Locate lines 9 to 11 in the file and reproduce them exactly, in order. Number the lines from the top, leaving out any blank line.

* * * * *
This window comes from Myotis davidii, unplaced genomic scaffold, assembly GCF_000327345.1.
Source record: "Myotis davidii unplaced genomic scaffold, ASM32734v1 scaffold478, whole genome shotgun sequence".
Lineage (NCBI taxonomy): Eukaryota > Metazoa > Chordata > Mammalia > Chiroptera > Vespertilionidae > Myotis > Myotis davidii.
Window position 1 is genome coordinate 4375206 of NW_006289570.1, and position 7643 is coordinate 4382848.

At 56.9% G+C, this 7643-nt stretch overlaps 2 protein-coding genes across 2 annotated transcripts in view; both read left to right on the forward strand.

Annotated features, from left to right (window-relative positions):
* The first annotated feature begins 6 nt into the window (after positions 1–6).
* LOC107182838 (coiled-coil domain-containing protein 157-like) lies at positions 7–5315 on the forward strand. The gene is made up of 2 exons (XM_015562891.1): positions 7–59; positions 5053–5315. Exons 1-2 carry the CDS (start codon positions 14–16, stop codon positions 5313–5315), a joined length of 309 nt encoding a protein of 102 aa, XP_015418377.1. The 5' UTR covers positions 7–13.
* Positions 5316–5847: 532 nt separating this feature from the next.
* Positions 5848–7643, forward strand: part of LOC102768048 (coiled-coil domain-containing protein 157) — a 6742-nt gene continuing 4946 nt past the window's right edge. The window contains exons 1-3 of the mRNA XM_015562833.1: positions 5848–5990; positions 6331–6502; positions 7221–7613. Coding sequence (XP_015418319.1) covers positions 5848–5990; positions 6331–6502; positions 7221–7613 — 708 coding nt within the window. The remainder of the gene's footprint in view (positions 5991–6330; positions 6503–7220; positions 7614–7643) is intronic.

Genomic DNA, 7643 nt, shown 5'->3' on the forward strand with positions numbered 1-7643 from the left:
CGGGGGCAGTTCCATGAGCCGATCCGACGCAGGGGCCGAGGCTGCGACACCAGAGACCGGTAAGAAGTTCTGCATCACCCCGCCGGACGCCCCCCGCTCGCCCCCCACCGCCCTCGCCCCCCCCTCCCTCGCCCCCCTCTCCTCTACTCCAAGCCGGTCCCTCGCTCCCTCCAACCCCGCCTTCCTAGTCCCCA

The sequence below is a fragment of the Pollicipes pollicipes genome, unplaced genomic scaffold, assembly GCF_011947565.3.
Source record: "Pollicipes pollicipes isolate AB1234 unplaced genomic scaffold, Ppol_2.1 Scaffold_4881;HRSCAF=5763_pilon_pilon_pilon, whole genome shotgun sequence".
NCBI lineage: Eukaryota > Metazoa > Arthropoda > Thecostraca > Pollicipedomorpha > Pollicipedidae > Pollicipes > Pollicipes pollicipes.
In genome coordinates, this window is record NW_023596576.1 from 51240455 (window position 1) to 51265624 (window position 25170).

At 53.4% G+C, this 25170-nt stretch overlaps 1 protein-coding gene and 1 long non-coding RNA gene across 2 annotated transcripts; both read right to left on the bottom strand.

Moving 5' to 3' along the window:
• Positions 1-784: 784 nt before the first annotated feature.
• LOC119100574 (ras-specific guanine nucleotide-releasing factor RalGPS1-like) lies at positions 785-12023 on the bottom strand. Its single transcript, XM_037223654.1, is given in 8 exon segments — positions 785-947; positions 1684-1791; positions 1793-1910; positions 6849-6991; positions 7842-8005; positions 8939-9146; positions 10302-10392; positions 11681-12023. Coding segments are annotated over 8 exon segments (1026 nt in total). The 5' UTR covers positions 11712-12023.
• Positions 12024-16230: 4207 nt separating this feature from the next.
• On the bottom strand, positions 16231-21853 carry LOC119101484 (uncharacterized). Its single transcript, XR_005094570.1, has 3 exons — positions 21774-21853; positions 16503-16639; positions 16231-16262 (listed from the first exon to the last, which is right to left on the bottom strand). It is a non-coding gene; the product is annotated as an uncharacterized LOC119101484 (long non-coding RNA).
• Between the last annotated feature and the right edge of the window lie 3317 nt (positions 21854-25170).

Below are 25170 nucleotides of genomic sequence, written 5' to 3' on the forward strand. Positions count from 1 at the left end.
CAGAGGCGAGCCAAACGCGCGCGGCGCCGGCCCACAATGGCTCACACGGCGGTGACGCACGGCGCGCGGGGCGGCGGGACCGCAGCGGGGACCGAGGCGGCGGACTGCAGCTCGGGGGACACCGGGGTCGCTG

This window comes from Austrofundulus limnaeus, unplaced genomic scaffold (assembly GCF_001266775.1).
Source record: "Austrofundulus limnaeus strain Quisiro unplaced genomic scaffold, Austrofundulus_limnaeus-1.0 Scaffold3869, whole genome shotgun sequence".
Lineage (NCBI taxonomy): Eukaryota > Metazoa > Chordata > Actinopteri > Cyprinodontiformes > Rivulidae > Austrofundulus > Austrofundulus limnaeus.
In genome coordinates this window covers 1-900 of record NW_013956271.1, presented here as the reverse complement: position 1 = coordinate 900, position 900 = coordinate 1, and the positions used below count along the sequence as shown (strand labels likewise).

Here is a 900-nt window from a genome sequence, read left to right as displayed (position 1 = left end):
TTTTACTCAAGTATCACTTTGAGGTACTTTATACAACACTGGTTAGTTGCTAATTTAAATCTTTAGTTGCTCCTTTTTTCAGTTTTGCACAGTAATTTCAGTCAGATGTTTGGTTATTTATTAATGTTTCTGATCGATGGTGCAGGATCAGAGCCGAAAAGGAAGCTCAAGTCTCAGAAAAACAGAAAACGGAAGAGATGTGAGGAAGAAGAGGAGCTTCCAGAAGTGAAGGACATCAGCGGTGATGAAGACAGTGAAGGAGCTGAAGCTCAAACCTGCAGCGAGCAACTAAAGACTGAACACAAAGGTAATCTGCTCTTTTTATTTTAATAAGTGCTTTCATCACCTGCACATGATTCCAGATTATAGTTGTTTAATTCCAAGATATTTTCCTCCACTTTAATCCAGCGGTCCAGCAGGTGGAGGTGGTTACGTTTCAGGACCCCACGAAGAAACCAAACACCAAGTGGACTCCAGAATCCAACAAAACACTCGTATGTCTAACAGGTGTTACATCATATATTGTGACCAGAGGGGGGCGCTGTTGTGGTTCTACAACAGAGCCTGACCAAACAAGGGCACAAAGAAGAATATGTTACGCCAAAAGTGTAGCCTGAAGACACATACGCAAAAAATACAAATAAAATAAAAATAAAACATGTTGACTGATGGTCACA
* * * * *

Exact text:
* Positions 5316–5847: 532 nt separating this feature from the next.
* Positions 5848–7643, forward strand: part of LOC102768048 (coiled-coil domain-containing protein 157) — a 6742-nt gene continuing 4946 nt past the window's right edge. The window contains exons 1-3 of the mRNA XM_015562833.1: positions 5848–5990; positions 6331–6502; positions 7221–7613. Coding sequence (XP_015418319.1) covers positions 5848–5990; positions 6331–6502; positions 7221–7613 — 708 coding nt within the window. The remainder of the gene's footprint in view (positions 5991–6330; positions 6503–7220; positions 7614–7643) is intronic.

Genomic DNA, 7643 nt, shown 5'->3' on the forward strand with positions numbered 1-7643 from the left: